Dowling didn't start the All-Ireland SHC final or the Allianz Hurling League and is the very epitome of the competition within the panel.
"When we play matches and A v B isn’t the right term but whatever way you want to word it, there is nothing between the two sides. You would imagine if there was a Green v White or whatever, that the main team would win by 10-11 points but that doesn't happen in our games and doesn’t happen because the other 15 lads are putting on so much pressure. Competition is fierce but great because for a long time, that competition wasn’t there and if you were injured or couldn’t train they were waiting for you to come back and that’s no good for anyone."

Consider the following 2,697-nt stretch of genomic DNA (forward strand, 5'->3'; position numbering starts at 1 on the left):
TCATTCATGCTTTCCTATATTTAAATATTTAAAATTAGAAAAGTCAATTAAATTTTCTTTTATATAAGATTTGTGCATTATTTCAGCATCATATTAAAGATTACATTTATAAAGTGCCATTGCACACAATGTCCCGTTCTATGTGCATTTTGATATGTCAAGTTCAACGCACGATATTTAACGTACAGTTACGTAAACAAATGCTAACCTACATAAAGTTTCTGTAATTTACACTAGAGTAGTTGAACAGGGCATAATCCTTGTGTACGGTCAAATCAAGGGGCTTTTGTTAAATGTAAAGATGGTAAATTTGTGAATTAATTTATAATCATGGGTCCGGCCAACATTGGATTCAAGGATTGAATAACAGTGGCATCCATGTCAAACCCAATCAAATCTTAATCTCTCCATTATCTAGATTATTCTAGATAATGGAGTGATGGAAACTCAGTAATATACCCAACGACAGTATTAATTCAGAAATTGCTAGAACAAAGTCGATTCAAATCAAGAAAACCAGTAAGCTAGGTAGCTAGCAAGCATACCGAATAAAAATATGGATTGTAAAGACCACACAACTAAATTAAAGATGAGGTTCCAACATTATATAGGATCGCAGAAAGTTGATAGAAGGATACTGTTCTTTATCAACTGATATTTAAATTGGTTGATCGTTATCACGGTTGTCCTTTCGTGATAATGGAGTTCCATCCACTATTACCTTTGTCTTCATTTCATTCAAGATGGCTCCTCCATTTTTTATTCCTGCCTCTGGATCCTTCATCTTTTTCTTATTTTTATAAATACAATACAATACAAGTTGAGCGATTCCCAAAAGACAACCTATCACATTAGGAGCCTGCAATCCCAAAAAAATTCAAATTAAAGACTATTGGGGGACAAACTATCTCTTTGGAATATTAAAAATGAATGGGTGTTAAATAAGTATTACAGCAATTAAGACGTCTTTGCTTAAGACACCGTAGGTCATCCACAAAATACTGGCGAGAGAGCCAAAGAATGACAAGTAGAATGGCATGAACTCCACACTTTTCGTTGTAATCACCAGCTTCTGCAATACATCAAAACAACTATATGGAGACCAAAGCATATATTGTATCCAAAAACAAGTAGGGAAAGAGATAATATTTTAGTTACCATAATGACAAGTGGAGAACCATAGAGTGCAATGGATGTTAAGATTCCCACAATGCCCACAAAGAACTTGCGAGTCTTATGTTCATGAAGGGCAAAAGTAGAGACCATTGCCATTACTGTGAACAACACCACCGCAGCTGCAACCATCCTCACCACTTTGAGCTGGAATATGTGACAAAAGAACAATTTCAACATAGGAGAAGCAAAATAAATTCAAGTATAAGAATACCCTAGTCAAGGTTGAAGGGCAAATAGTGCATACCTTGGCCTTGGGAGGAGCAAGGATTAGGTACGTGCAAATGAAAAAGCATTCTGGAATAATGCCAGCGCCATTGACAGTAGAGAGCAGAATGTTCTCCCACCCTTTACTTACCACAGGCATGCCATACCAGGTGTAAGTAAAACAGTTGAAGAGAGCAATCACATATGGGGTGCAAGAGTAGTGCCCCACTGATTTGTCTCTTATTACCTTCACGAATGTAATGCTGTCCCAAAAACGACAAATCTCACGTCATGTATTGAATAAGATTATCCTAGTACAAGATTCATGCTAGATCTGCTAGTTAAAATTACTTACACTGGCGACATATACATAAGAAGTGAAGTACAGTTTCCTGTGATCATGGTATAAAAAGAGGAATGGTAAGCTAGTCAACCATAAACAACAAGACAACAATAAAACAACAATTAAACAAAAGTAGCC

While many eyes are focused on the Munster SHC, Dowling and his Na Piarsaigh have their Limerick SHC title defence coming next weekend. The Caherdavin club now managed by former Tipperary senior hurling manager Michael Ryan.
"It’s a break, because I get to train with Na Piarsaigh after I don’t know how many months. I haven’t got to meet the new management and it’s exciting times for us with a new set-up and I want to get back in there and see what it’s like. We have two games coming up and we all want to see where we stand. It’s a break, in that it is something different and you are not doing the same routine all the time. It’s very important to me and we all take it very serious - we are reigning county champions and we will be sitting down looking at it long enough so when you are playing you want to win as much as possible," he outlined.